When Social Security kicked off in August 1935, opportunities opened up for many Americans. After all, a third of the 61 million U.S. citizens depend on the benefits for the bulk of their monthly income. The unfortunate side of Social Security is that cashing in on the benefits isn’t as cut and dry as many assume. Common mistakes and misunderstandings happen every day. Here is how one big mistake ended up costing one woman $31,000 (page 5), plus other common mistakes to avoid.
1. Not planning for the correct retirement age
The implications for cashing in your Social Security benefits early are significant, which is why it is crucial to plan accordingly. Anyone born between 1943 and 1954 can reap the full benefits of Social Security at the age of 66. For the individuals born from 1955 and beyond, full benefits will eventually not be available until 67 years old.
Next: How many years have you actually worked?
2. Not working for 35 years could be your enemy
In order to get the most Social Security bang for those work-day bucks, a person needs to have 35 years of work under their belt. Benefits are calculated based on the 35 highest yearly earnings over the course of a person’s career. While those working years do not have to be consecutive, the benefits will be lower for every year a person did not work (below 35).
Luckily, if a person chooses to re-enter the workforce to contribute towards that 35-year benchmark, any part-time year of work will increase those Social Security benefits.
Next: Here’s how not planning properly could really impact a person’s quality of life.
3. Taking your benefit too soon
For those who did not plan well or found themselves in a bind, cashing in on early Social Security benefits has huge impacts on the bottom line. As it currently stands, an individual can start claiming benefits as early as 62 years old, but not without repercussion. Once those benefits are withdrawn prematurely, they are immediately and permanently slashed by 25%. That means a $2,000 benefit suddenly became $1,500.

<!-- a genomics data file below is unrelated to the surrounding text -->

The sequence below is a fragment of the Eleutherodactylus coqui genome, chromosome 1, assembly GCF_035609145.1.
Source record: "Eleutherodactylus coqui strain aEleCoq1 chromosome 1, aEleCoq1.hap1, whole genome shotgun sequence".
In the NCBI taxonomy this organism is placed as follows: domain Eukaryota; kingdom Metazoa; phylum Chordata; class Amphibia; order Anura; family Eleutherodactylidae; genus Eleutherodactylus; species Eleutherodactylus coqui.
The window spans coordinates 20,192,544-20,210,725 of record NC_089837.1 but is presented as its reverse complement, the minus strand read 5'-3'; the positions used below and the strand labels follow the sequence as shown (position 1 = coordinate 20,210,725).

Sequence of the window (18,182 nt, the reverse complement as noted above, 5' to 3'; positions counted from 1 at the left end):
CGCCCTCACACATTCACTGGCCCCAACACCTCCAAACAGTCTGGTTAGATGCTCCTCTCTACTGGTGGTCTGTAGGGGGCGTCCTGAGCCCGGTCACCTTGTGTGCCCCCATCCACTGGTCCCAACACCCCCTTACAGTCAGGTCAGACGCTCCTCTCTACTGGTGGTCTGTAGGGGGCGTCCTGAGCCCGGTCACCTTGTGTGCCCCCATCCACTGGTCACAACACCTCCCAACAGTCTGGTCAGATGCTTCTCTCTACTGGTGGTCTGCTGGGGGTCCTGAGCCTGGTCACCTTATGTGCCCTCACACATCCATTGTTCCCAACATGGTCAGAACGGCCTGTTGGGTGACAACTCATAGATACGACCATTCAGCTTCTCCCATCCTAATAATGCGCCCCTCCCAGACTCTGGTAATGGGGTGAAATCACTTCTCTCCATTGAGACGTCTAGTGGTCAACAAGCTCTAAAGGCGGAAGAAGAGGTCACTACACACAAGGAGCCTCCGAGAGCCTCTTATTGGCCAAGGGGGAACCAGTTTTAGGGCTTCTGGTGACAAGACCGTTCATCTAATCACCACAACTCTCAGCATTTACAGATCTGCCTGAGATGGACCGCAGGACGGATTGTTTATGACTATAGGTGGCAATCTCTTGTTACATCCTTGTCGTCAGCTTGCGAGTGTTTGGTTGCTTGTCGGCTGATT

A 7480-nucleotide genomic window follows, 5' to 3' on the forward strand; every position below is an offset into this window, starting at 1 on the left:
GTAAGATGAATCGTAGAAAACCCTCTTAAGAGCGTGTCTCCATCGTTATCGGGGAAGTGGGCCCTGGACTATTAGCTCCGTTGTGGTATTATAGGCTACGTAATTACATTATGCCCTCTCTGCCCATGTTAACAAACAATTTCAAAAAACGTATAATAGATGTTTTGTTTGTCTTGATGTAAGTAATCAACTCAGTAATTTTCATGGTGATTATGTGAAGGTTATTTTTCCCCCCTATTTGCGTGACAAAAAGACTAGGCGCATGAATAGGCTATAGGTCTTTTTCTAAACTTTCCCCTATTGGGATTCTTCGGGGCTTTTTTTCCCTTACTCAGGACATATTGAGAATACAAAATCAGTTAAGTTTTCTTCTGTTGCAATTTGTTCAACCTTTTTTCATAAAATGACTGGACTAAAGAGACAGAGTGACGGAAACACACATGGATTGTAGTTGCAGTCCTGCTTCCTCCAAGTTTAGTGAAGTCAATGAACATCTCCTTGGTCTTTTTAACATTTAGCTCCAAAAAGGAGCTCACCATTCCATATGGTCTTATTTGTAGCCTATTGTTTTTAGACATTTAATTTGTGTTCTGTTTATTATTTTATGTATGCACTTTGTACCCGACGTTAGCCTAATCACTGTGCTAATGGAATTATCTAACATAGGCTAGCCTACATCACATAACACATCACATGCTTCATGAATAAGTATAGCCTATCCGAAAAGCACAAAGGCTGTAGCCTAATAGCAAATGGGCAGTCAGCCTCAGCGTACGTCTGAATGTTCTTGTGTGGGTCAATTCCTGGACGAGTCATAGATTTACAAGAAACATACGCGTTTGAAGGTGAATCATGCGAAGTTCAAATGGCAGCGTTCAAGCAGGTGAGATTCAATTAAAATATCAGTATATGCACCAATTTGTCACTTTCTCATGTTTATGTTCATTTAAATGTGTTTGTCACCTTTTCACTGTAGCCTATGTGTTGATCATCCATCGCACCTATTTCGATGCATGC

Next: If your partner passes, make sure not to forget this.
4. Forgetting to claim your widow or widower benefit
In the whirlwind and grief of losing a spouse, it is easy to lose sight and forget to claim a late spouse’s Social Security benefits. It is called the survivor benefit. Once the widow or widower has reached full retirement age, they can claim and receive 100% of their late spouse’s benefits. Furthermore, the survivor benefit can still be claimed even if a person remarries after the age of 60.
Next: This mistake ended up costing one woman $31,000.
5. Not taking full advantage of the spousal benefit
Because there is so much unvolunteered information out there, 68-year-old Kay Dobson missed out on $31,000 worth of spousal benefits. How? Any person who has turned 62 years old before January 2, 2016, can claim a spousal benefit while delaying their own benefits until 70. This would have added 8% in delayed benefit credits to Dobson’s Social Security.
It wasn’t until two years after she reached her full retirement age that Dobson realized she could have been receiving spousal benefits. But because Social Security only pays six months of retroactive spousal benefits, she lost out on thousands of dollars she would have received if she had filed sooner.
Next: To divorce or not to divorce?
6. Divorcing too soon
A bizarre but good-to-know loophole is knowing that if a couple remains married for 10 years prior to divorce, the divorcees can for spousal benefits on one another. This loophole only applies to those filing for benefits within two years of the divorce. It’s a mutually beneficial reason to stay hitched for a few months longer.
Next: Part of the spousal benefit loophole requires this savvy move.
7. Not filing a restricted application (if you can)
Another spousal benefit hack comes in the form of filing a restricted application. This goes hand-in-hand with Dobson’s issue. In limited cases, a beneficiary can file for spousal benefits while letting their own benefit grow until they reach age 70. Taking this route could add tens of thousands of dollars to a person’s overall Social Security benefits. However, this strategy is only available to those born on or before January 1, 1954.
Next: By all means, do not forget to consult a knowledgeable financial adviser.
8. Not connecting with a financial adviser
The fact of the matter is that Social Security benefits are not as clear-cut as one would hope. Because of that, it is crucial to make sure a financial adviser is laying out all of the options. According to the Nationwide Retirement Institute, 59% of individuals working with an adviser isn’t being instructed on Social Security benefits. Insisting that all the cards be laid on the table is crucial to maximizing retirement benefits.